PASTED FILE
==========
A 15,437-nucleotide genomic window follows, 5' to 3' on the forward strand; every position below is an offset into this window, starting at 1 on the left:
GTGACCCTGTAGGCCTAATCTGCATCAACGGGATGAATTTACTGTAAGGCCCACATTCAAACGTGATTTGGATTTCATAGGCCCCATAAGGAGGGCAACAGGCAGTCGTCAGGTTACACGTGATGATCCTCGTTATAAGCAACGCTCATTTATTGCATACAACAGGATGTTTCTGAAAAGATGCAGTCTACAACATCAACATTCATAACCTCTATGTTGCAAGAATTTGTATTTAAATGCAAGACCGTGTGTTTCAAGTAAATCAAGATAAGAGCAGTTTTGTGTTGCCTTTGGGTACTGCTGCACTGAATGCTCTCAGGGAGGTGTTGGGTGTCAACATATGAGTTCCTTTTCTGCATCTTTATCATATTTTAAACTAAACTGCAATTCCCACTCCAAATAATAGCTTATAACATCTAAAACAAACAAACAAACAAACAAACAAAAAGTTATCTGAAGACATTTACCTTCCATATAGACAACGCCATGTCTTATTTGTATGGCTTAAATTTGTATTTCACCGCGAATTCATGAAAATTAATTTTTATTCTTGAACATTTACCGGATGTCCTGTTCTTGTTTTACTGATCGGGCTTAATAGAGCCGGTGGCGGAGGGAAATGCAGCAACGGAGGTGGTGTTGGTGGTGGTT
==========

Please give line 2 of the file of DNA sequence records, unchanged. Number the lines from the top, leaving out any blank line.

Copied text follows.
GTGACCCTGTAGGCCTAATCTGCATCAACGGGATGAATTTACTGTAAGGCCCACATTCAAACGTGATTTGGATTTCATAGGCCCCATAAGGAGGGCAACAGGCAGTCGTCAGGTTACACGTGATGATCCTCGTTATAAGCAACGCTCATTTATTGCATACAACAGGATGTTTCTGAAAAGATGCAGTCTACAACATCAACATTCATAACCTCTATGTTGCAAGAATTTGTATTTAAATGCAAGACCGTGTGTTTCAAGTAAATCAAGATAAGAGCAGTTTTGTGTTGCCTTTGGGTACTGCTGCACTGAATGCTCTCAGGGAGGTGTTGGGTGTCAACATATGAGTTCCTTTTCTGCATCTTTATCATATTTTAAACTAAACTGCAATTCCCACTCCAAATAATAGCTTATAACATCTAAAACAAACAAACAAACAAACAAACAAAAAGTTATCTGAAGACATTTACCTTCCATATAGACAACGCCATGTCTTATTTGTATGGCTTAAATTTGTATTTCACCGCGAATTCATGAAAATTAATTTTTATTCTTGAACATTTACCGGATGTCCTGTTCTTGTTTTACTGATCGGGCTTAATAGAGCCGGTGGCGGAGGGAAATGCAGCAACGGAGGTGGTGTTGGTGGTGGTT